History of the Communist Party of Great Britain, 1941-1951 - Vol. 4

By Noreen Branson | Go to book overview

18
TRADE UNION ACTIVITIES:
ATTACKS FROM THE RIGHT
1948–9

The growing influence of party members in the trade unions was a matter of much concern to the right-wing Labour leaders. On 21 December 1947 they launched a campaign to undermine this influence. A circular from Morgan Phillips, Secretary of the Labour Party, was sent out to every affiliated organisation. ‘Now is the time’ it said ‘to go out on a great campaign against communist intrigue and infiltration inside the Labour movement’. ‘It would be a tragedy’ it continued ‘If the communists, who have been rejected time and time again by a free vote of the electors, were to win political power and influence through the back door of trade union branch meetings.’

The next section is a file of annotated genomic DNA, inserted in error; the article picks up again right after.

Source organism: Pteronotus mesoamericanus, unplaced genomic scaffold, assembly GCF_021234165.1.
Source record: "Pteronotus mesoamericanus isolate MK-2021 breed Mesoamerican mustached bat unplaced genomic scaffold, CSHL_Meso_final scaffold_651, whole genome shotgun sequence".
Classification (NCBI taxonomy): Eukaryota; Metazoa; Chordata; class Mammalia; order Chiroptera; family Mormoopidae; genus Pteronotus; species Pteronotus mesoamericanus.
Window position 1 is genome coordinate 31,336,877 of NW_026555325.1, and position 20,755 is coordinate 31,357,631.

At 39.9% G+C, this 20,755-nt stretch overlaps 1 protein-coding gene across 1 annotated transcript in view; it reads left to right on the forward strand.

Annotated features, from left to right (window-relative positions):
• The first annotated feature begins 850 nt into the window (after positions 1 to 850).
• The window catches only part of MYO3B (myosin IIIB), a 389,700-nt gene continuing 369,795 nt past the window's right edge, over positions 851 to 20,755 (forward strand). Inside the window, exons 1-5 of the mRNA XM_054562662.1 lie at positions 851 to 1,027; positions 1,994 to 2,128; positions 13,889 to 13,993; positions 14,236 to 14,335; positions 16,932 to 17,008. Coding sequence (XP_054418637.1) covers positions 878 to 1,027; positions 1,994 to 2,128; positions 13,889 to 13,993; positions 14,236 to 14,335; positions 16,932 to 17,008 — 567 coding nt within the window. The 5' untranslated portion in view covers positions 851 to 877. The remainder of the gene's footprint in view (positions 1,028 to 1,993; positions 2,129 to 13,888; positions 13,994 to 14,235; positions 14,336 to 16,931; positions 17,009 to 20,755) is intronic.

The circular accused communists of ‘slavishly following the Cominform doctrine, which has described Attlee and Bevin as “traitors” and “lackeys” ‘. Alleging that communists ‘blatantly exploit legitimate grievances for political purposes’, it suggested that ‘in recent years the communists have gained an influence inside certain trade unions out of all proportion to their real strength.’ The explanation for this, according to Phillips, was that communists ‘thrive on apathy.’ ‘When large numbers of trade unionists stay away from their meetings, the communists begin to take charge.’ The circular exhorted Labour Party members to play a more active pan inside their trade unions. ‘An aroused and active trade union movement is our best safeguard.’

Phillips’ circular was received with delight in the Conservative Press. For once the Labour Party, the subject of constant attacks in the newspapers, had gained Conservative approval.

One of the most absurd suggestions in the circular was that communists had ‘infiltrated’ the trade unions. ‘I “infiltrated” the miners’ union when I was 16 years old,’ declared communist William

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